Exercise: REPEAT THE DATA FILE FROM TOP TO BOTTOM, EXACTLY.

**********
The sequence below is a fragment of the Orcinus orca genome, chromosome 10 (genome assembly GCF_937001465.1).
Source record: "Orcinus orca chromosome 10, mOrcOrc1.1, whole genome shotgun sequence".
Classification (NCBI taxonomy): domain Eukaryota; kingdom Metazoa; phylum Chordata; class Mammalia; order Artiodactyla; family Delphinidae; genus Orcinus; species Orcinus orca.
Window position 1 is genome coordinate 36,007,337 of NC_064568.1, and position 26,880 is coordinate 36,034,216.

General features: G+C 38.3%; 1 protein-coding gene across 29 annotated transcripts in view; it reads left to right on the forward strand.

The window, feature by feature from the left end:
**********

The sequence below is a fragment of the Orcinus orca genome, chromosome 10 (genome assembly GCF_937001465.1).
Source record: "Orcinus orca chromosome 10, mOrcOrc1.1, whole genome shotgun sequence".
Classification (NCBI taxonomy): domain Eukaryota; kingdom Metazoa; phylum Chordata; class Mammalia; order Artiodactyla; family Delphinidae; genus Orcinus; species Orcinus orca.
Window position 1 is genome coordinate 36,007,337 of NC_064568.1, and position 26,880 is coordinate 36,034,216.

General features: G+C 38.3%; 1 protein-coding gene across 29 annotated transcripts in view; it reads left to right on the forward strand.

The window, feature by feature from the left end: